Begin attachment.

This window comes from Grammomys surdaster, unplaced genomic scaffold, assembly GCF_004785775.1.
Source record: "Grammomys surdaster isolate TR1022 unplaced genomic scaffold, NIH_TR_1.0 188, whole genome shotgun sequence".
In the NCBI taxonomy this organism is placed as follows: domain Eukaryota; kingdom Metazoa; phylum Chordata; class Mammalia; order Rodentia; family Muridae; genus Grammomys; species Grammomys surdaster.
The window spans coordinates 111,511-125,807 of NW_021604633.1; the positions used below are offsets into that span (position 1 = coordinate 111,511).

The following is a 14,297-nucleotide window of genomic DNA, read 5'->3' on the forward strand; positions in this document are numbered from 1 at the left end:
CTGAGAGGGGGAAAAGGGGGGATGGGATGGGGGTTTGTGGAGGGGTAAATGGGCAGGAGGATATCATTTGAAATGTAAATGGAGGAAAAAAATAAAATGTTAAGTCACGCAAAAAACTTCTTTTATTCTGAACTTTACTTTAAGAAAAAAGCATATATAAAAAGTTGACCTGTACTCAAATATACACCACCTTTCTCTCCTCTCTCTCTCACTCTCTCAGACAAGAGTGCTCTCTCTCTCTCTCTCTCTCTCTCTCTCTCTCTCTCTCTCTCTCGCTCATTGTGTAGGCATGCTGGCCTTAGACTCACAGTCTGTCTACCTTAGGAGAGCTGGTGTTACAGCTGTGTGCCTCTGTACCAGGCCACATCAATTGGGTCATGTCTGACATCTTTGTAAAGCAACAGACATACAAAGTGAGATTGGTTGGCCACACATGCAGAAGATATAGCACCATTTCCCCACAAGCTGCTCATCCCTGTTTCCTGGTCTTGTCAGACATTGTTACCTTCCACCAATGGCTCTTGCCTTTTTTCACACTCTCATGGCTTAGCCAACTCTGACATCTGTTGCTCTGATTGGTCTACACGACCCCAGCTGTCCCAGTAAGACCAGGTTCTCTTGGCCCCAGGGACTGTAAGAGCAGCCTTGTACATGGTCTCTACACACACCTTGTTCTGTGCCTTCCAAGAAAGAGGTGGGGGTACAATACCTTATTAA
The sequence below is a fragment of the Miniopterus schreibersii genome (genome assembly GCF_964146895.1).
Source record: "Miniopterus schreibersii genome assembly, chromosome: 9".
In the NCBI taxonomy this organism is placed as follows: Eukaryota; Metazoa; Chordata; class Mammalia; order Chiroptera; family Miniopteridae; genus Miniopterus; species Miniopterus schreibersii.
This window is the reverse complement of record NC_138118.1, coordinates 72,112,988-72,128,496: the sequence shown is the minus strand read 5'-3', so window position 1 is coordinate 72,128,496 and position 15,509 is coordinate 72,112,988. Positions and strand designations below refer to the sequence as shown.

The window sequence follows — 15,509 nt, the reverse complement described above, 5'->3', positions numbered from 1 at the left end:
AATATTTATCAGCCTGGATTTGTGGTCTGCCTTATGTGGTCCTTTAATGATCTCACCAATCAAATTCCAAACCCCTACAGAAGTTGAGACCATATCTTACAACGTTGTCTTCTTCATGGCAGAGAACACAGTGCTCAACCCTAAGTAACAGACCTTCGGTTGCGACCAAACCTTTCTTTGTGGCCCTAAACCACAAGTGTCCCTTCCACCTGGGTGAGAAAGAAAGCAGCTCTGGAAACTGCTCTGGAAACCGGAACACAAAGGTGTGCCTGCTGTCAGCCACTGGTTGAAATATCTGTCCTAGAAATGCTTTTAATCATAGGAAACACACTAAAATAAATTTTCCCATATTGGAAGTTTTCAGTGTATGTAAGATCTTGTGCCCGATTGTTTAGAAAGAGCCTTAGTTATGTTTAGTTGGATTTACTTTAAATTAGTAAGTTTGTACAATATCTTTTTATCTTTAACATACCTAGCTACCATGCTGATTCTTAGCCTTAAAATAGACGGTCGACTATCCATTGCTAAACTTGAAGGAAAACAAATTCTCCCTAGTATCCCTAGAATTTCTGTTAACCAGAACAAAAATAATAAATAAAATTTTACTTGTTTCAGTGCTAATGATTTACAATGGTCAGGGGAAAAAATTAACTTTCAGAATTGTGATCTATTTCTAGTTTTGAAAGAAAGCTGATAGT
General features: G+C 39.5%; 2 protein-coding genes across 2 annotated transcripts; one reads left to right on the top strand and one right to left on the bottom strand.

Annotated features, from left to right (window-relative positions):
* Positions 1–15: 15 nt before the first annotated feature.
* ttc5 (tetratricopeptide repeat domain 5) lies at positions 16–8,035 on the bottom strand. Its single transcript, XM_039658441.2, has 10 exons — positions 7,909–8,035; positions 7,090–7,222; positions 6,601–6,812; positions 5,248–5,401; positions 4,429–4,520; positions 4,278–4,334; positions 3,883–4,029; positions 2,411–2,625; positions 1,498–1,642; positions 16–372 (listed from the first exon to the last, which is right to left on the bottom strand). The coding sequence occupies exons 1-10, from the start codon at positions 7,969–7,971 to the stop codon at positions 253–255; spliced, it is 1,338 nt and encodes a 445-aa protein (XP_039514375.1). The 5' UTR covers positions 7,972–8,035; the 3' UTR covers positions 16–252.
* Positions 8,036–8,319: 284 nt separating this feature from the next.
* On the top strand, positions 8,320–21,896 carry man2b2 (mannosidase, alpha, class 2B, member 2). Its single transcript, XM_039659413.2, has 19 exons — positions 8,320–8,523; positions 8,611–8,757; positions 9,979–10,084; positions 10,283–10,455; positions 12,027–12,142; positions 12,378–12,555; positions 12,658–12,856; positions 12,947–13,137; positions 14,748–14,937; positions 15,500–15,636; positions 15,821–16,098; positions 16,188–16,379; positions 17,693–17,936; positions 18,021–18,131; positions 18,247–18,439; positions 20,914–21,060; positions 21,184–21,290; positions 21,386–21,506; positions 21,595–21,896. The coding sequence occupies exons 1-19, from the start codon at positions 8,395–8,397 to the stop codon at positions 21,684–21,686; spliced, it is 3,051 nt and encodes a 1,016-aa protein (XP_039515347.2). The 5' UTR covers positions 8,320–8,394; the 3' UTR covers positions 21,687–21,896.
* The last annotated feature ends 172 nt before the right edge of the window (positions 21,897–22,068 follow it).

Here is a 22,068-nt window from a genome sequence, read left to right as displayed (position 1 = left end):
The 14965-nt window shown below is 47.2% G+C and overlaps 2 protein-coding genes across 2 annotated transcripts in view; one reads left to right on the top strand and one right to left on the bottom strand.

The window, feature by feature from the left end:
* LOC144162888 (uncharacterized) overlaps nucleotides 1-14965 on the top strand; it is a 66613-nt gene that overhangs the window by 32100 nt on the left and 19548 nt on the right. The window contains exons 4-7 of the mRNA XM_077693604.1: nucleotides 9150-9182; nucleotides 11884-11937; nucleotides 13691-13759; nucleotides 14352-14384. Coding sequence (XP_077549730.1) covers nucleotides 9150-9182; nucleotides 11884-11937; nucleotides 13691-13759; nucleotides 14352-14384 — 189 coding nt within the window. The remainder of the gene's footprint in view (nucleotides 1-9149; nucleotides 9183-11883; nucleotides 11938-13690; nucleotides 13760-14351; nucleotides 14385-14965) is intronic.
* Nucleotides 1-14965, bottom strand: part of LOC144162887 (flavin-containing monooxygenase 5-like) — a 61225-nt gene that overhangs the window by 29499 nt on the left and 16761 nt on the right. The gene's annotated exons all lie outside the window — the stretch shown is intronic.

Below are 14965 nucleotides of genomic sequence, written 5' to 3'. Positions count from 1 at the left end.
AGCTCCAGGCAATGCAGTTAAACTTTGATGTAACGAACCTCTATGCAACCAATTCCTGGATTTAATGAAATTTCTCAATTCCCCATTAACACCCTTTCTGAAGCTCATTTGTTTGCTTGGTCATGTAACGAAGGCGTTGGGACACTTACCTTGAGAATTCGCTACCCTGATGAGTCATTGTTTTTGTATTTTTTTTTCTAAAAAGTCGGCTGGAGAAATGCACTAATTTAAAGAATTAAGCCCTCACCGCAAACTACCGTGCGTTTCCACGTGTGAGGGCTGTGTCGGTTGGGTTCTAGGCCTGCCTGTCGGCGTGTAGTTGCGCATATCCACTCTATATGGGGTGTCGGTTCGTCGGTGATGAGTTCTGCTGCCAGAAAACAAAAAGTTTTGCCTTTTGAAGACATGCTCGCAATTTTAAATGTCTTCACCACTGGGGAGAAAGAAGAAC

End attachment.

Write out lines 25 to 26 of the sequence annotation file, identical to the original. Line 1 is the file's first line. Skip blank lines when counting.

Below are 14965 nucleotides of genomic sequence, written 5' to 3'. Positions count from 1 at the left end.
AGCTCCAGGCAATGCAGTTAAACTTTGATGTAACGAACCTCTATGCAACCAATTCCTGGATTTAATGAAATTTCTCAATTCCCCATTAACACCCTTTCTGAAGCTCATTTGTTTGCTTGGTCATGTAACGAAGGCGTTGGGACACTTACCTTGAGAATTCGCTACCCTGATGAGTCATTGTTTTTGTATTTTTTTTTCTAAAAAGTCGGCTGGAGAAATGCACTAATTTAAAGAATTAAGCCCTCACCGCAAACTACCGTGCGTTTCCACGTGTGAGGGCTGTGTCGGTTGGGTTCTAGGCCTGCCTGTCGGCGTGTAGTTGCGCATATCCACTCTATATGGGGTGTCGGTTCGTCGGTGATGAGTTCTGCTGCCAGAAAACAAAAAGTTTTGCCTTTTGAAGACATGCTCGCAATTTTAAATGTCTTCACCACTGGGGAGAAAGAAGAAC